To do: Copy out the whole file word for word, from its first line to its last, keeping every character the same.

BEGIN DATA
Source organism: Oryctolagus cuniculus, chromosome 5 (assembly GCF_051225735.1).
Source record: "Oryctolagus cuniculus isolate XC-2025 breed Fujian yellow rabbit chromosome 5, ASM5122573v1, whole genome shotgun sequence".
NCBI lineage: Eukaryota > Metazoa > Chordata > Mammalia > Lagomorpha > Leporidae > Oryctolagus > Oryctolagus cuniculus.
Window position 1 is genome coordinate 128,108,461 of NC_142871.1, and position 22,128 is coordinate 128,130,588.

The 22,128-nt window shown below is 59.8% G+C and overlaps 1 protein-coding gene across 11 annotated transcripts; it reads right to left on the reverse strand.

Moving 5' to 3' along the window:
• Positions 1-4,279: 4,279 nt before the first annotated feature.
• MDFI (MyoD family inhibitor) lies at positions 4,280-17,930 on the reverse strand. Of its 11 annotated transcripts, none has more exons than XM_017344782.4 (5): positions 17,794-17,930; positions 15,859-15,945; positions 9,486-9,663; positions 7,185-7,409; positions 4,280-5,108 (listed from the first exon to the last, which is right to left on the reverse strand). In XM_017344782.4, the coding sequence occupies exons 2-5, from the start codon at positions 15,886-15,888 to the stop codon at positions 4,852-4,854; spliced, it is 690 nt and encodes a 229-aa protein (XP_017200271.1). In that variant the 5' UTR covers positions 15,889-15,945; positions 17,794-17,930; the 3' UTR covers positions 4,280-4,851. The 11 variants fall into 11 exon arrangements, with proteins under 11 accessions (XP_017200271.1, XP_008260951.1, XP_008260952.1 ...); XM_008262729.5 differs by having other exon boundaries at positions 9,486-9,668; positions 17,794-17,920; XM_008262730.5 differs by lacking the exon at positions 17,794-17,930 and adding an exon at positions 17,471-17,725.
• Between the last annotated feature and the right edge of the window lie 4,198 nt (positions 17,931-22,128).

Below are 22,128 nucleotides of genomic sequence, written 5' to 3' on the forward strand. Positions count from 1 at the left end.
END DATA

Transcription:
Source organism: Oryctolagus cuniculus, chromosome 5 (assembly GCF_051225735.1).
Source record: "Oryctolagus cuniculus isolate XC-2025 breed Fujian yellow rabbit chromosome 5, ASM5122573v1, whole genome shotgun sequence".
NCBI lineage: Eukaryota > Metazoa > Chordata > Mammalia > Lagomorpha > Leporidae > Oryctolagus > Oryctolagus cuniculus.
Window position 1 is genome coordinate 128,108,461 of NC_142871.1, and position 22,128 is coordinate 128,130,588.

The 22,128-nt window shown below is 59.8% G+C and overlaps 1 protein-coding gene across 11 annotated transcripts; it reads right to left on the reverse strand.

Moving 5' to 3' along the window:
• Positions 1-4,279: 4,279 nt before the first annotated feature.
• MDFI (MyoD family inhibitor) lies at positions 4,280-17,930 on the reverse strand. Of its 11 annotated transcripts, none has more exons than XM_017344782.4 (5): positions 17,794-17,930; positions 15,859-15,945; positions 9,486-9,663; positions 7,185-7,409; positions 4,280-5,108 (listed from the first exon to the last, which is right to left on the reverse strand). In XM_017344782.4, the coding sequence occupies exons 2-5, from the start codon at positions 15,886-15,888 to the stop codon at positions 4,852-4,854; spliced, it is 690 nt and encodes a 229-aa protein (XP_017200271.1). In that variant the 5' UTR covers positions 15,889-15,945; positions 17,794-17,930; the 3' UTR covers positions 4,280-4,851. The 11 variants fall into 11 exon arrangements, with proteins under 11 accessions (XP_017200271.1, XP_008260951.1, XP_008260952.1 ...); XM_008262729.5 differs by having other exon boundaries at positions 9,486-9,668; positions 17,794-17,920; XM_008262730.5 differs by lacking the exon at positions 17,794-17,930 and adding an exon at positions 17,471-17,725.
• Between the last annotated feature and the right edge of the window lie 4,198 nt (positions 17,931-22,128).

Below are 22,128 nucleotides of genomic sequence, written 5' to 3' on the forward strand. Positions count from 1 at the left end.